Data from the RESET trial additionally demonstrate the favorable safety profile for rivipansel. Safety profile of rivipansel observed in this trial, as evaluated in the population with pediatric, adolescent and adult patients, bolsters the case for potential risk/benefit value proposition favoring rivipansel.

We're exploring various options for rivipansel in this acute treatment setting, for which there are no approved drugs and to our knowledge, no drugs currently in late-stage development. As part of that process, we intend to discuss these data with the FDA to determine what, if any, next steps could be taken to carry this program forward in acute VOC.

In the interim, the support of efficacy analysis on the new biomarker data will be presented at the September meeting of the Foundation for Sickle Cell Disease Research, or FSCDR. FSCDR posted the abstracts on its website, fscdr.org, in mid-June, and they are available for your review. We've also completed additional analyses on the Phase III RESET trial that further support the potential benefit rivipansel may provide in acute VOC. We hope to publish and/or present these new findings at upcoming medical meetings.

In addition to the rivipansel poster, an abstract containing data on GlycoMimetics' more selective and highly potent E-selectin antagonist, GMI-1687, has been accepted for an oral presentation by FSCDR for their September meeting. The GMI-1687 abstract includes data from a preclinical model, showing that drug candidate's potential as a subcutaneously administered treatment for VOC. With rivipansel now back in our own hands, GMI-1687 provides an opportunity for a potential follow-on product with subcutaneous administration.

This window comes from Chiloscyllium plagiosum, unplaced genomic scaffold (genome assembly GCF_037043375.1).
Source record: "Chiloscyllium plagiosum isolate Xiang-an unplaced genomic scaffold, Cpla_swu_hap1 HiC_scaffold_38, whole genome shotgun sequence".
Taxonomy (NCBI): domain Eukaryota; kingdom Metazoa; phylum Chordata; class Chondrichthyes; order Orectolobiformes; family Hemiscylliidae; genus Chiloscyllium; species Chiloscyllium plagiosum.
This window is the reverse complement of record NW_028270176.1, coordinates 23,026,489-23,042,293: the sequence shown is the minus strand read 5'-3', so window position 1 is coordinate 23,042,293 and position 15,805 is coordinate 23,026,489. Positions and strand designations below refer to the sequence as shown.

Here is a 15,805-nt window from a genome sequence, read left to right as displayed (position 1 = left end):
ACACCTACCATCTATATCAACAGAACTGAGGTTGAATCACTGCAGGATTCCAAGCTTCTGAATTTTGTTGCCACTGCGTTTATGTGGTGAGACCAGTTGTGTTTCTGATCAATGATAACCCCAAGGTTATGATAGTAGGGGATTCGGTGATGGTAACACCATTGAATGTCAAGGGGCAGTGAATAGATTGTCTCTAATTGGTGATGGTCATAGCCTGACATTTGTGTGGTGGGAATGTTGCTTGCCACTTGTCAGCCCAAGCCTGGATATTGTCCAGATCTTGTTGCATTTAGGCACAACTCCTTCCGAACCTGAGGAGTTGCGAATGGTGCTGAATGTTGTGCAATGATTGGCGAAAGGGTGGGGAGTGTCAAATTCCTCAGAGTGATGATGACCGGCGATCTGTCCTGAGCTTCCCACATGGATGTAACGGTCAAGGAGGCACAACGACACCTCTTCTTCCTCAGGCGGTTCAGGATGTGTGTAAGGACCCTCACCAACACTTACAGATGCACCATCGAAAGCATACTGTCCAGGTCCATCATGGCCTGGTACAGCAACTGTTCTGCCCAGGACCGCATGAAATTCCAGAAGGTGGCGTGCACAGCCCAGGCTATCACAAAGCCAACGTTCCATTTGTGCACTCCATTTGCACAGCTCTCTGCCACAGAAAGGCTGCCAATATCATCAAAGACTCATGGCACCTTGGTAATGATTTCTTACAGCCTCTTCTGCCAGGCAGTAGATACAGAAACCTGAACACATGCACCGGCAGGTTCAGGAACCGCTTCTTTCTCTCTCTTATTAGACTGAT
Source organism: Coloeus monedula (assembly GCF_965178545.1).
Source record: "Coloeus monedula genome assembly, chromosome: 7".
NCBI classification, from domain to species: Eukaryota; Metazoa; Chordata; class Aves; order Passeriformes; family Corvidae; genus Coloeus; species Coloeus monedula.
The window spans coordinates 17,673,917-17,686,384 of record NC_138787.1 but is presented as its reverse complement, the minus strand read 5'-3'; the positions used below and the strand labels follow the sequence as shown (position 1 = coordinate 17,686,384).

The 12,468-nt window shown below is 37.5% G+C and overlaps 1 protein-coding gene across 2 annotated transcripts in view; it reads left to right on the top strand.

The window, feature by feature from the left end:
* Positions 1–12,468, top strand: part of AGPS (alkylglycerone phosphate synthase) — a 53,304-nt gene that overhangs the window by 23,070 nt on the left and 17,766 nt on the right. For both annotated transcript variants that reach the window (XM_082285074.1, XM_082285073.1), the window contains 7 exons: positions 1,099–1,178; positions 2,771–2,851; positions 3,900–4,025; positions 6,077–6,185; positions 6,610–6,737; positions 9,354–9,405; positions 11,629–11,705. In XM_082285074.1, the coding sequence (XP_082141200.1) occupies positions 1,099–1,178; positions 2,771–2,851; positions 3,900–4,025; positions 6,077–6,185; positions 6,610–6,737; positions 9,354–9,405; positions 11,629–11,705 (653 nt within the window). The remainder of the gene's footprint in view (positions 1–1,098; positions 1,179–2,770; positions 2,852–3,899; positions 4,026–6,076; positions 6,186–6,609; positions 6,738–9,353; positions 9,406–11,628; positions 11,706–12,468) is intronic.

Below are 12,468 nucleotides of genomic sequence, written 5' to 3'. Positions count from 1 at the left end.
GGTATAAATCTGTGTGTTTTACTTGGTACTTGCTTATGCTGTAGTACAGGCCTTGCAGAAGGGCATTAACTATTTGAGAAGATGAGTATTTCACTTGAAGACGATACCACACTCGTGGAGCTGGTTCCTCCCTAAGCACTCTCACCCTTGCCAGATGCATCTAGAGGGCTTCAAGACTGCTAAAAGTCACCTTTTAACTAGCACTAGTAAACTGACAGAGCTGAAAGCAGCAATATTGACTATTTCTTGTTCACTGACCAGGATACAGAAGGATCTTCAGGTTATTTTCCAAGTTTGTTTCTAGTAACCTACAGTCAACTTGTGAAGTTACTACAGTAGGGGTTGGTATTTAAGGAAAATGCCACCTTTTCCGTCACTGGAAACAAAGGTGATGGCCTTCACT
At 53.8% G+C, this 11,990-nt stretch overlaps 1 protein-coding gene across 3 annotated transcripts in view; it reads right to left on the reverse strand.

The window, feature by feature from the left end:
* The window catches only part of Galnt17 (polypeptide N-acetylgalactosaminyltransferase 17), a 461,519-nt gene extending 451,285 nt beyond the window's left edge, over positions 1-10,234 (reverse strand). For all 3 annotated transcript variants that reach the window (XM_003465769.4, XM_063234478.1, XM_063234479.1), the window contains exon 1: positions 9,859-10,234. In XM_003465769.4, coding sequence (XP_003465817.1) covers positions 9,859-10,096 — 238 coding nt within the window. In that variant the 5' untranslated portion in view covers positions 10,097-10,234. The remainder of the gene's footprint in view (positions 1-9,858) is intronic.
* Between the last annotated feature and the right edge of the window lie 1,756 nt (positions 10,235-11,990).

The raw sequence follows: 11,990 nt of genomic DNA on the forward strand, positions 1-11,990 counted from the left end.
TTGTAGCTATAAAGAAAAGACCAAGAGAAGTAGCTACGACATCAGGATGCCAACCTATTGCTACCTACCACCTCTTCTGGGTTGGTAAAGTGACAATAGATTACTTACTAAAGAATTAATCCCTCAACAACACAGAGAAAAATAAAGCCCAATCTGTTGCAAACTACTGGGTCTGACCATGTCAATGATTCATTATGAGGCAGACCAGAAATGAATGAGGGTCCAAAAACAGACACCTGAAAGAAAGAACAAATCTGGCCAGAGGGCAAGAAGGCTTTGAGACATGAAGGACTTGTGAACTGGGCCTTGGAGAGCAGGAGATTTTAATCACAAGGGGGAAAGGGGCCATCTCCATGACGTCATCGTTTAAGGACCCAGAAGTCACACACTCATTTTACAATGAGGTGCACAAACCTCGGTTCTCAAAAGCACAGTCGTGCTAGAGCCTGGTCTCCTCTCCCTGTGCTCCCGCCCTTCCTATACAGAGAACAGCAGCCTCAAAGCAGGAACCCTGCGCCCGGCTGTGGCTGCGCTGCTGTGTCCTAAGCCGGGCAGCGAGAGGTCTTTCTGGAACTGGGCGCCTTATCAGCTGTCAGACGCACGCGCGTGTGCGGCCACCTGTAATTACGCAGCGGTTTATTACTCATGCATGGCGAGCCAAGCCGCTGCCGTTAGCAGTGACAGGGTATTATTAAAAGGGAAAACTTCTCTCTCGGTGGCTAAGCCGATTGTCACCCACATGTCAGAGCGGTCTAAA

Prior to Pfizer's return of the rivipansel rights, we were prohibited from pursuing this molecule in sickle cell disease. IND-enabling activities are now underway, and it's our belief that GMI-1687 could provide an opportunity for patients to be treated at home as soon as the acute pain of VOC begins. The opportunity to do so could potentially abort the event before vascular coagulation and potential organ damage occur. Since we now know that early targeted E-selectin intervention can have an impact on acute VOC, this asset is uniquely suited to address that need.

Needless to say, it's an exciting time at GlycoMimetics. We have 2 pivotal programs progressing well in AML. The rivipansel rights are returned and additional analyses are completed. We plan to engage in discussions with FDA on rivipansel and our portfolio of novel GlycoMimetics drugs includes multiple candidates that are truly differentiated.

Now I'd like to turn to Brian to review both the quarter's financial results and to provide his perspective on our financial situation. Brian?